The Cabinet on Thursday (Nov. 26) released a five-point plan for the regulation of American pork products, in an effort to ease public concerns over residues of the livestock drug ractopamine, before Taiwan opens its market to such imports from the United States next year.
At a Cabinet meeting, Premier Su Tseng-chang (蘇貞昌) said the measures will allow the government to closely supervise imported pork "from Customs to the kitchen" and to safeguard the health of the Taiwanese people.
First, American slaughterhouses and meat processing plants that are exporting to Taiwan for the first time will be required to obtain authorization from Taiwanese health authorities, pending on-site inspections, Su said.
When the various products arrive at Taiwan Customs, they will be assigned new Commodity Classification Code numbers to make it easier for the government to track the origin and domestic distribution of the product, he said.
At the same time, Customs will conduct batch-by-batch inspections of pork imports to ensure that they meet "international standards," Su said, referring to the government's maximum residue limits, which are largely based on those of the Codex Alimentarius Commission.
On the consumer end, all locally produced pork will carry a circular label on the package, while imported pork will have a triangular label that clearly identifies the country of origin, he said.
The final element of the plan is strict enforcement, Su said, adding that the government has allocated NT$260 million (US$9.12 million) to subsidize local governments' efforts to enforce the rules, and around NT$60 million for tighter Customs inspections.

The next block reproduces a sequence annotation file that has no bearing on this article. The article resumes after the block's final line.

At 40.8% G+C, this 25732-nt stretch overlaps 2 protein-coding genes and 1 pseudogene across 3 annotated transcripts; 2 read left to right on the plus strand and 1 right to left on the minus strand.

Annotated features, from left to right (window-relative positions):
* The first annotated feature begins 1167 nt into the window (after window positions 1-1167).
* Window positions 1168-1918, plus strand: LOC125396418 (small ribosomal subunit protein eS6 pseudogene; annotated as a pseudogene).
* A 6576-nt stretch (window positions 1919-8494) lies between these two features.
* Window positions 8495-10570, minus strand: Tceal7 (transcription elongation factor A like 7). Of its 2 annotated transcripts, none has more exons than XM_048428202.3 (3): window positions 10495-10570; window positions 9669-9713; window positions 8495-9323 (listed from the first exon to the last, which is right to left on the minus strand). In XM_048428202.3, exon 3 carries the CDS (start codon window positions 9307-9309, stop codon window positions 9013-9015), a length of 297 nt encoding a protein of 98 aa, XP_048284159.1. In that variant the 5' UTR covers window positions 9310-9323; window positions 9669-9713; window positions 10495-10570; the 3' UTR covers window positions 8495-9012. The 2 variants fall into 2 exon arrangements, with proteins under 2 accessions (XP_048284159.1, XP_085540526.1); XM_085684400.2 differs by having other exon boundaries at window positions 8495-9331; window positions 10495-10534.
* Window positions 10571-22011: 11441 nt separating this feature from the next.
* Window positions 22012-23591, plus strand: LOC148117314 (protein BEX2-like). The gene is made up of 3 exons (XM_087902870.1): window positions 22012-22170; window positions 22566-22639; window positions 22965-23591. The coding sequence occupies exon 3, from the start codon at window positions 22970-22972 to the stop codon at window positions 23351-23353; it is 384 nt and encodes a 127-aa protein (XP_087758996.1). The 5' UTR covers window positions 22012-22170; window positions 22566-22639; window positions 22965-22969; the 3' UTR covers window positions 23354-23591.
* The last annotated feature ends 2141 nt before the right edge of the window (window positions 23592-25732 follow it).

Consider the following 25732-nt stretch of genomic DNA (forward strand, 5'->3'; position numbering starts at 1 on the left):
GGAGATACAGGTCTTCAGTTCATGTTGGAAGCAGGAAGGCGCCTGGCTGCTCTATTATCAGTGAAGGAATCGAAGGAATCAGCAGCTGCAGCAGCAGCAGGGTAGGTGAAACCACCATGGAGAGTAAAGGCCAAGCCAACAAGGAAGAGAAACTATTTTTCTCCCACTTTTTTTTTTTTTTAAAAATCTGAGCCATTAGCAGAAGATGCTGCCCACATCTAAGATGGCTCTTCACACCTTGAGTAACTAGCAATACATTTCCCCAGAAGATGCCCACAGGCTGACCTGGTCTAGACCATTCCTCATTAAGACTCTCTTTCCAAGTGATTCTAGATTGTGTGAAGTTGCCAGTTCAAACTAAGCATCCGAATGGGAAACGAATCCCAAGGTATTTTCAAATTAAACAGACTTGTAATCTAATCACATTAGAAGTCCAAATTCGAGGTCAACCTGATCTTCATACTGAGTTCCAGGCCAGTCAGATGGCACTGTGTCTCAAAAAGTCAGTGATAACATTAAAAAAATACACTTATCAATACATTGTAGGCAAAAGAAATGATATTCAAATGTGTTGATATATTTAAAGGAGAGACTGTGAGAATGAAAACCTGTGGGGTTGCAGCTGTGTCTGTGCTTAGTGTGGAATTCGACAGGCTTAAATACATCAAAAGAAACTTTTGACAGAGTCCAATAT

According to the Taiwan Food and Drug Administration (FDA), the government will also begin inspections to ensure that domestic vendors comply with the labeling regulations.
Failure to properly label pork products will result in fines of NT$40,000-NT$4 million, while the fine for false labeling will be NT$60,000-NT$2 million, said FDA Director-General Wu Shou-mei (吳秀梅).
Commenting on the Cabinet's five-point plan, Legislator Lin Yi-hua (林奕華) of the main opposition Kuomintang (KMT) said none of those measures would allow consumers to determine whether the pork products contained ractopamine.
New Power Party caucus whip Chiu Hsien-chih (邱顯智) also criticized the plan, saying said the government should impose a fine on importers of pork with excessive ractopamine residue levels, rather than just confiscating the shipment.
Meanwhile, according to a survey published Thursday by the KMT-affiliated National Policy Foundation, 70.6 percent of Taiwanese oppose lifting the ban on pork imports containing ractopamine, compared to 22.8 percent who favor the policy.
President Tsai Ing-wen (蔡英文) announced on Aug. 28 that Taiwan will set standards for pork imports containing the leanness-enhancing additive ractopamine and allow the importation of U.S. beef from cattle over 30 months old, with effect from next year.
The policy is widely seen as an effort to meet the prerequisites for negotiations on a bilateral free trade agreement with the U.S., which had long labeled Taiwan's restrictions on meat imports as a trade barrier.
The U.S. Trade Representative's Office has yet to comment publicly on the issue, and it is unclear whether the prospects of a trade agreement will be affected when the new administration of U.S. President-elect Joe Biden takes office in January.